Meanwhile, the Germans had pushed on through Schönberg towards St Vith. The remaining combat elements available to the division, the 81-ECB less 2 Cos, with part of the 168-ECB, the Defense Platoon of the 106 Division HQs Company and one platoon of tank destroyers attached, were committed to the east of St Vith. This force stopped the German advance two kilometers east of the town at 1700. In the meantime, in the sector of the 424-IR, the enemy renewed his attack and by 0830 December 17, had occupied Winterspelt and pushed northwest towards Steinebruck. This cut off the 106-CRS as well as Troop B, 18-CRS in the vicinity of Mutzenich. CCB-7-AD was committed in a counterattack when it arrived early December 17, to stop and throw back this German thrust. This counterattack was successful in securing the crossing of the Our River at Steinebruck and advancing to the north edge of Winterspelt, but against continuously increasing enemy resistance. To the north and south of Winterspelt the enemy continued to push in with tanks and infantry and he also was meeting with success in the sector of the 28th Infantry Division. to the south of the 424-IR.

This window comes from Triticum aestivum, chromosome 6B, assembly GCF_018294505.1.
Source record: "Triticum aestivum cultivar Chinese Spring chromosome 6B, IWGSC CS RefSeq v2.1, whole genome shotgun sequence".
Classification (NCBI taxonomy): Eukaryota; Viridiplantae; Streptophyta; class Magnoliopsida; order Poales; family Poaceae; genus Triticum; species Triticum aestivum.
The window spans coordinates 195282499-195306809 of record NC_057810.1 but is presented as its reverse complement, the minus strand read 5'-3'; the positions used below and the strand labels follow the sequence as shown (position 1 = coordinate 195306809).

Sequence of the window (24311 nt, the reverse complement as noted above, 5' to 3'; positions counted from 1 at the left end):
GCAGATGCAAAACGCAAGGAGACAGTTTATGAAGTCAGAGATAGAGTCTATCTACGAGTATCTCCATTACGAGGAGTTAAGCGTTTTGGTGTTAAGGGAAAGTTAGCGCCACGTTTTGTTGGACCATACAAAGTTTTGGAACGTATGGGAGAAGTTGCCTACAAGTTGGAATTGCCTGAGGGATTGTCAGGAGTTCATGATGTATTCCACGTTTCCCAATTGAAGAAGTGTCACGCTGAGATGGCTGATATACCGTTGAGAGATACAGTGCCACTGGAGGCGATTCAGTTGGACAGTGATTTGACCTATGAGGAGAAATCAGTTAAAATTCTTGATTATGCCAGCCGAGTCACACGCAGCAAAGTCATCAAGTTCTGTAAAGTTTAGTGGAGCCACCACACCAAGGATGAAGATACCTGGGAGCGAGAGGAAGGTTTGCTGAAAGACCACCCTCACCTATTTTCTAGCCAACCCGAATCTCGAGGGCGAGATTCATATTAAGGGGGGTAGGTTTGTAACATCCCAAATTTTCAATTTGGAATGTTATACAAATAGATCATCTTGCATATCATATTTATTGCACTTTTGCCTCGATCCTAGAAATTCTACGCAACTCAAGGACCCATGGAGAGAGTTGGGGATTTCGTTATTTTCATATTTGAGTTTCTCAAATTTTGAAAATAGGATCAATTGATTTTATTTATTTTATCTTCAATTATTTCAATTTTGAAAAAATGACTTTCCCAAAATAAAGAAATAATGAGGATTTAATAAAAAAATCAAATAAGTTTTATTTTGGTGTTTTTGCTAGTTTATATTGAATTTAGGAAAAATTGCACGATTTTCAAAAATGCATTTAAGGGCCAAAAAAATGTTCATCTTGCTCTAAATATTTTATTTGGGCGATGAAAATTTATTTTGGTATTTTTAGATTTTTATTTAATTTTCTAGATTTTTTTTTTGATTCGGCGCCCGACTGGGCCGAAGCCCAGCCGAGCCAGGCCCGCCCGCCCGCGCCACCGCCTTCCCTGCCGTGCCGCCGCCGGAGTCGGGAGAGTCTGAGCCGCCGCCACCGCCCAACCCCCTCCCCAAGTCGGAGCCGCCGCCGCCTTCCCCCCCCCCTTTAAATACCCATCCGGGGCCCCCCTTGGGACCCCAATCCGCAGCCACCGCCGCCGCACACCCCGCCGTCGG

At 1600, December 17, CCB-7-AD, was ordered to withdraw to a defensive position northwest of the Our River and the 424-IR was ordered to withdraw and defend west of the Our River on the south of CCB. After the arrival of the CG of CCB-7-AD, and his advance elements during the afternoon, he was placed in command of a sector to the north of CCB-9-AD, including St Vith. Elements of the 106-ID already in defensive positions around St Vith were placed under his command. A counterattack to the east in the direction of Schönberg – Auw was planned for December 18. During the night, at 0215, the 422-IR and 423-IR were ordered to move to the northwest and west against the enemy force in vicinity of the Schönberg – St Vith road and then continue to the area St Vith – Walleröde, Wepperler. They were not successful in breaking through the German forces to their rear. The enemy continued probing during the night and early, in the morning of December 18, renewed his attack. Tank and infantry units advanced against St Vith from the east, northeast and north. A company of tanks and a company of tank destroyers were moved from CCB-9-AD to the north of St Vith to hold the enemy until the arrival of the combat elements of CCB-7-AD, which committed its elements as they arrived, so that by 0930 one battalion of armored infantry and two companies of medium tanks had been deployed.